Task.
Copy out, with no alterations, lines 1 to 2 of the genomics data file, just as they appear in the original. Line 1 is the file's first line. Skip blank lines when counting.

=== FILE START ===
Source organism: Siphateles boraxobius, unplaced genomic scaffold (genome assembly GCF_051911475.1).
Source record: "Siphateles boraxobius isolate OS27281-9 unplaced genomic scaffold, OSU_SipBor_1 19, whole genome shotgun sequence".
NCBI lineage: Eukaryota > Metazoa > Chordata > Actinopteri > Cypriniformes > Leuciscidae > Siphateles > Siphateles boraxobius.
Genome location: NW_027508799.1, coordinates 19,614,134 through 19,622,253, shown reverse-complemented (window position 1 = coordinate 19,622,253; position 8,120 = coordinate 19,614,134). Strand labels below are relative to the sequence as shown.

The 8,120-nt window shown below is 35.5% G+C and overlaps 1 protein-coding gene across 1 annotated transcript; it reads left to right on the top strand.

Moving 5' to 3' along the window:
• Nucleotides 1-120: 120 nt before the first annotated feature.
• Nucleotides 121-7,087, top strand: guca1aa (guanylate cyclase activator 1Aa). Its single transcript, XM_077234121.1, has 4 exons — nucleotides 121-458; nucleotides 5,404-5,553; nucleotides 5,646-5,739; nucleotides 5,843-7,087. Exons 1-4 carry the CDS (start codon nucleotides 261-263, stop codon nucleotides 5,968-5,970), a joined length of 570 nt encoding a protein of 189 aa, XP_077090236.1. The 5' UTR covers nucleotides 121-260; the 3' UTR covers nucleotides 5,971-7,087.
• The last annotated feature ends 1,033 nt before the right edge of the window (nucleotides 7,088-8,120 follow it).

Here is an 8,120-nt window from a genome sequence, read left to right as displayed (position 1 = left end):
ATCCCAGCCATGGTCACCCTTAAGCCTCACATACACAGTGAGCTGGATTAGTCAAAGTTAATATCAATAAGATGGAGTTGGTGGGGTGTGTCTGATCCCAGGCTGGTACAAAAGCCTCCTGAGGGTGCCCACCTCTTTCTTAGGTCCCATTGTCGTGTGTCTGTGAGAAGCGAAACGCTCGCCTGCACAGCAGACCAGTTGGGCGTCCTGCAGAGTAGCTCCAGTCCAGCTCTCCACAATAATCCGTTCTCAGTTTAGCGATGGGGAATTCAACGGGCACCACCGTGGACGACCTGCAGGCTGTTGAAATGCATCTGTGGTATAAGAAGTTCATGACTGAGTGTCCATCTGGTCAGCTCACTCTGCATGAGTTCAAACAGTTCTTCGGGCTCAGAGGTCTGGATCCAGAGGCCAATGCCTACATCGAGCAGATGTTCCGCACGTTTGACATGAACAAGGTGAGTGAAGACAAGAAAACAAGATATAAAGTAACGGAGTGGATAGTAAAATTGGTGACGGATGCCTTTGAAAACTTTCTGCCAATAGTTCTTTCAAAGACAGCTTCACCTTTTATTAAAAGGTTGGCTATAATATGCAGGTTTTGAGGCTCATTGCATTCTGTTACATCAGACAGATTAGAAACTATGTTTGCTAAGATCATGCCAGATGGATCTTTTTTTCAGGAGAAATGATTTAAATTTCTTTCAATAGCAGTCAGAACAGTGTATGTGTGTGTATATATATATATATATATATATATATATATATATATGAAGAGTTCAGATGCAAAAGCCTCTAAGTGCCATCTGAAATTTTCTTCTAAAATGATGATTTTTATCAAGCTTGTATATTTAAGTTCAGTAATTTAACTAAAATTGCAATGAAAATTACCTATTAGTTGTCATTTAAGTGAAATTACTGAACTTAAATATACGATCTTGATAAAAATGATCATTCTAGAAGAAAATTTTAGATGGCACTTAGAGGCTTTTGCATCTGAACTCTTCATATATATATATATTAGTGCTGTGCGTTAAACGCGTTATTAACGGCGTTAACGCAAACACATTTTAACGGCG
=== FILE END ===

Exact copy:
Source organism: Siphateles boraxobius, unplaced genomic scaffold (genome assembly GCF_051911475.1).
Source record: "Siphateles boraxobius isolate OS27281-9 unplaced genomic scaffold, OSU_SipBor_1 19, whole genome shotgun sequence".